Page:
Yet to spend a full high school season behind center, Guarantano lacks the game credibility that many fellow competitors bring into this event. However, a few looks at him provide the impression that this young man is special.
We scouted a 2014 game in which Guarantano was sacked nearly 10 times and under duress throughout, but he managed to keep his composure and make a few highlight plays despite a touch setting. That speaks volumes about his resolve, and Guarantano is a candidate for the strongest arm in camp.
"In terms of impressive workouts we've seen this year, from start to finish, he's probably at the top. He's always had the big arm and the physical build you look for at the position." Elite 11 coach Brian Stumpf told Bleacher Report at the New Jersey/New York Elite 11 regional camp.
Feleipe Franks: 15-to-2
The 6'5", 220-pound passer was the first player to pick up an invitation to the Elite 11 finals. Franks, who threw for 2,249 yards and 28 touchdowns as a junior, is one of the strongest quarterbacks in this class.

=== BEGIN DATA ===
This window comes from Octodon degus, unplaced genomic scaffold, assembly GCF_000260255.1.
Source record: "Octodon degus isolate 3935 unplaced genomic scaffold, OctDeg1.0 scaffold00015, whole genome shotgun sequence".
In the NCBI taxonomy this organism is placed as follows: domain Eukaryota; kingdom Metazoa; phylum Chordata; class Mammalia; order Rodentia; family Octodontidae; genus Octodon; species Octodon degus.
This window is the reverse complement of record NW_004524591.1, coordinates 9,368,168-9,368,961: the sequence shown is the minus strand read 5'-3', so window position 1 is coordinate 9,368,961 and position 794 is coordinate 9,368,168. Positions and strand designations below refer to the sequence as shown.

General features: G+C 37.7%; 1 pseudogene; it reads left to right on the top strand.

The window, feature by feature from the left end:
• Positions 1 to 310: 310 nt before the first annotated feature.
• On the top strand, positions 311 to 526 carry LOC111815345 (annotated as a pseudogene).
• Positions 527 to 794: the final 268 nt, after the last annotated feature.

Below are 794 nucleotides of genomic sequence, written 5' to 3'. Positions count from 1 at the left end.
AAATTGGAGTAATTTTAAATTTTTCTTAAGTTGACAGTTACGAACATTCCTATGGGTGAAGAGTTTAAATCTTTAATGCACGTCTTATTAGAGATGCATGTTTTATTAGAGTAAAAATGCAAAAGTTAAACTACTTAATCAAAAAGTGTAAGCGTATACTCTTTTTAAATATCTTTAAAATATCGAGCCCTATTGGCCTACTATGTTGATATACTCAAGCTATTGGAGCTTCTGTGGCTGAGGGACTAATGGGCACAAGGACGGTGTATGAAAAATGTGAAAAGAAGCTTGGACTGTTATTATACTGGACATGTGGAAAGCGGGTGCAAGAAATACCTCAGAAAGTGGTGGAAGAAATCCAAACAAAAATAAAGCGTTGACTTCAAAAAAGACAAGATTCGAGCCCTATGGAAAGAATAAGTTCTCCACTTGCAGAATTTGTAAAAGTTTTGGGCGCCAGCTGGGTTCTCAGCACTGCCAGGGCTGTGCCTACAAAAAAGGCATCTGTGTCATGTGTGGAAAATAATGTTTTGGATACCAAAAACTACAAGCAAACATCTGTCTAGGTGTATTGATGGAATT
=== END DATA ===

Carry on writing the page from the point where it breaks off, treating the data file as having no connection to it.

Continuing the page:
His powerful arm is further enhanced by well-timed dimes that he delivers with frequency. Franks relies on his legs quite often against high school competition and is often on the move, so we're curious to see how he handles things in the pocket.
Brandon Peters: 8-to-1
His national recognition has steadily increased since an April pledge to Michigan head coach Jim Harbaugh. Peters warrants the high profile, as he appears to be the Midwest's top passer in this class.
He turned a lot of heads in Elite 11 preliminaries and carries some momentum into the finals, where Peters will match up quite well with his contemporaries in most categories. He drew comparisons from Harbaugh to a former Elite 11 finalist.
"He compared me to Andrew Luck," Peters told Bleacher Report. "It's a similar situation to what he had at Stanford, with Luck being the first quarterback recruit he brought in [with a full cycle]. He thinks I'm a really good fit for him at Michigan like Luck was for him there."